‘Constitution not violated by PfP resolution’

PARLIAMENT did not violate the constitution when it passed a resolution calling for Cyprus to apply to join NATO’s Partnership of Peace (PfP) programme, a legal expert said yesterday.

Former Attorney-general Alecos Markides said parliament was within its rights to pass the resolution, as was President Demetris Christofias who decided to veto.

It is understood that no president has exercised his right of final veto since the early sixties.

Beyond the political standoff, approval of the resolution last Thursday has also created a legal quagmire, with the two sides accusing each other of violating the constitution.

Parliament invoked Article 50.1A of the Constitution, which gives the legislature the “authority to decide on matters pertaining to the Republic’s participation in international organisations and pacts of alliance in which both” Greece and Turkey are members.

According to the same article, the president has the right of final veto on any law or decision of the House concerning foreign affairs, except of participation in those organisations and alliances where both Greece and Turkey are members.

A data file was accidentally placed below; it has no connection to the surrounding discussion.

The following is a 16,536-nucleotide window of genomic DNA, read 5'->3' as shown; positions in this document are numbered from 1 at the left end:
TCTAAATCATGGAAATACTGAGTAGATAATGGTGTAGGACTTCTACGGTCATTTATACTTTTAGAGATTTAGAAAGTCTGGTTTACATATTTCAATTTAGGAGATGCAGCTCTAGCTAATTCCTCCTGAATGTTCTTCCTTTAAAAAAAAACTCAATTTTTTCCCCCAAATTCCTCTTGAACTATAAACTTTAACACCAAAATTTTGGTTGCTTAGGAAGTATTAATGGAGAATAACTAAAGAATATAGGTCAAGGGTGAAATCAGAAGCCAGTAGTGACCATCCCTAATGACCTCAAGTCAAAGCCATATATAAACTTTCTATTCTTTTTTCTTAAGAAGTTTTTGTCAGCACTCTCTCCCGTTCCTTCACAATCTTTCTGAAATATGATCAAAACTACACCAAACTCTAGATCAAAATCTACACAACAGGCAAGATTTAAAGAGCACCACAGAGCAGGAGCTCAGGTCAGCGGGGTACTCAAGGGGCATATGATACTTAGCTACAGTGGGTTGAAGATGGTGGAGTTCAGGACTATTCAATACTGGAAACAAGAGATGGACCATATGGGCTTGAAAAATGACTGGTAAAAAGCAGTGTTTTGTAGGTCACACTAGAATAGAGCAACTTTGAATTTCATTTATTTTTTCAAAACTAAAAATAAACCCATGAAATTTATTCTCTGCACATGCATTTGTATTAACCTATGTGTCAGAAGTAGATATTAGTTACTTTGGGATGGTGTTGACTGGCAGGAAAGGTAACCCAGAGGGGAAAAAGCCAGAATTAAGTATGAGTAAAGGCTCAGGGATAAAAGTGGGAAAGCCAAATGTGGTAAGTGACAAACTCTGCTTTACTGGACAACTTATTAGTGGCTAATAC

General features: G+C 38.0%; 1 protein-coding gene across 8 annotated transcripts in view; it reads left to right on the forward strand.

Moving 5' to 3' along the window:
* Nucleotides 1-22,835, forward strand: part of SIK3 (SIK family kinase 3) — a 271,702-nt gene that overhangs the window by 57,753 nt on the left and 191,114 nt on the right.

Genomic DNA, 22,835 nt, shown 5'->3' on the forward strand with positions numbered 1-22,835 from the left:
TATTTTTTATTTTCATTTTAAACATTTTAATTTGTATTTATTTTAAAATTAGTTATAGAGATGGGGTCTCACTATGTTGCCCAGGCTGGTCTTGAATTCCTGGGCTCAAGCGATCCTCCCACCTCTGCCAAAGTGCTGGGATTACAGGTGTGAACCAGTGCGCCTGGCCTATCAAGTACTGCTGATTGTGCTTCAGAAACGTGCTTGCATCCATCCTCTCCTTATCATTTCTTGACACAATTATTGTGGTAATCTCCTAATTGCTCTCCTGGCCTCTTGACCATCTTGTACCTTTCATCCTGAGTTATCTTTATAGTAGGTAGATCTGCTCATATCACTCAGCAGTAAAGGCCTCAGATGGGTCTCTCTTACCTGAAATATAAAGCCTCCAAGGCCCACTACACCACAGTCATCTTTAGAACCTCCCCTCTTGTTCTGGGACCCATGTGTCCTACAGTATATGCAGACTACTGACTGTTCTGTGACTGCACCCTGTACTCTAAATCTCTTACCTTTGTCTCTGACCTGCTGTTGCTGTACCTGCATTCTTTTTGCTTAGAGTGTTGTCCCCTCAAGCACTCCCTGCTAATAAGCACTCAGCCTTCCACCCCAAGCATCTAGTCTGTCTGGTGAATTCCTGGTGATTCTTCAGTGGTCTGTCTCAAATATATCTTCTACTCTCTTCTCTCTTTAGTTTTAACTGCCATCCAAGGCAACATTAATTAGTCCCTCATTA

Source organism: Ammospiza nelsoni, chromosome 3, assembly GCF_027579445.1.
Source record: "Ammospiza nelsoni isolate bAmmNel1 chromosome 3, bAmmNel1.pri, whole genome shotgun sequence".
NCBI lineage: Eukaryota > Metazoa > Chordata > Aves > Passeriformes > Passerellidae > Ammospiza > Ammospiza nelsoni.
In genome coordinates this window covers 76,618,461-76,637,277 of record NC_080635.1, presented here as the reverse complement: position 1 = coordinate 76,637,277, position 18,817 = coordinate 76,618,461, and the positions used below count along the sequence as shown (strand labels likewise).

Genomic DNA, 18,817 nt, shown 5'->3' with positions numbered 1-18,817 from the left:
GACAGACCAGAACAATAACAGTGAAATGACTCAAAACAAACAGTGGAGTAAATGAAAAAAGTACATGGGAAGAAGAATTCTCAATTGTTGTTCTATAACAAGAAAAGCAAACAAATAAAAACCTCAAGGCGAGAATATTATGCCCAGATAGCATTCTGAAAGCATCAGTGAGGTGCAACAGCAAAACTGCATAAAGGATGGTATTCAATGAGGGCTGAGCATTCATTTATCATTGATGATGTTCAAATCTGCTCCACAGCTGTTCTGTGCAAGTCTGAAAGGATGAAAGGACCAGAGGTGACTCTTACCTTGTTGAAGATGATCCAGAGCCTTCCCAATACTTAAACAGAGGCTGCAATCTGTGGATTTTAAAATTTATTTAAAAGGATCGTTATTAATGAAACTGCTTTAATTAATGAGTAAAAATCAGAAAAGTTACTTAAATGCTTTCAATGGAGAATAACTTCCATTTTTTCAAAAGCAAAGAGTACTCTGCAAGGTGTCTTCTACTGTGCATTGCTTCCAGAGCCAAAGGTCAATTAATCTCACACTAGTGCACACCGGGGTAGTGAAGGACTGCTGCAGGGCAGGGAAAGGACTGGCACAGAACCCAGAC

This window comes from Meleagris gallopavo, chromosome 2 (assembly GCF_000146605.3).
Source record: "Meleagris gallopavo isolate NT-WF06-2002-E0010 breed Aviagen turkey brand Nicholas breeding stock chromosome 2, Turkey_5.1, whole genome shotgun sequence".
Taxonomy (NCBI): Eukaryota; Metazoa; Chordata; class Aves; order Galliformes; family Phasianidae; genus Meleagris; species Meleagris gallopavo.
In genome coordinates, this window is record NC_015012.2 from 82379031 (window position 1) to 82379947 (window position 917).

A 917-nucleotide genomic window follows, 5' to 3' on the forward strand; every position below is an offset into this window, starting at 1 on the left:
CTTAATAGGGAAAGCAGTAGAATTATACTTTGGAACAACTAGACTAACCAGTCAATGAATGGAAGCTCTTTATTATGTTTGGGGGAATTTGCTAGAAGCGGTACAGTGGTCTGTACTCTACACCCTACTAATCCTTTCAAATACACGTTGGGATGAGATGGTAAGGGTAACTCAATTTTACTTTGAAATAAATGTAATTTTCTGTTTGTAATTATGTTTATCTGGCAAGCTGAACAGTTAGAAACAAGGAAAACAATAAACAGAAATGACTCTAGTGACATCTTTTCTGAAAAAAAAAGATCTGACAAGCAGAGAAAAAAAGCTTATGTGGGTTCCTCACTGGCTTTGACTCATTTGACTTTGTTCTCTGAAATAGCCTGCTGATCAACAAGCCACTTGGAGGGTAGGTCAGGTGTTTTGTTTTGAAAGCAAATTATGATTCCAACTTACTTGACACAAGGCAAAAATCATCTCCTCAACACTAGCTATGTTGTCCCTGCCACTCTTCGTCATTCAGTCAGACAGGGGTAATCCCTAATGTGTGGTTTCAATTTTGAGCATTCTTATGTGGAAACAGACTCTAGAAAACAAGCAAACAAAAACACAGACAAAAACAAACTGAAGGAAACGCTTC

“Parliament exercised its authority and the president, by vetoing, exercised his,” Markides told state radio. “The key is whether PfP is an international organization or not.”

Markides said that would be something for the Supreme Court to decide.

But “no one is obliged to apply to the Supreme Court,” Markides said. Christofias can refer the resolution to the Court but “if he thinks it is a case where he has the right to final veto then he exercises his right and has no need to” do so.

Parliament cannot refer a law to the Supreme Court but any party can, under Article 149 of the Constitution, ask the Court to clarify an ambiguity.

“There are ways out but it’s not the obligation of any party or institution to go to court,” Markides said.

The resolution was passed by majority vote, with opposition DISY, EDEK and EVROKO joining forces with government partners DIKO.

DIKO, which continued yesterday to fight off criticism that it was behaving more like an opposition party than a partner in the ruling coalition.

“The principles and autonomy of parties in an alliance should be respected,” party spokesman Fotis Fotiou said.

Fotiou said DIKO’s action was not directed against Christofias and did not aim in creating problems for him. “To us, it was a political decision based on principle,” Fotiou said.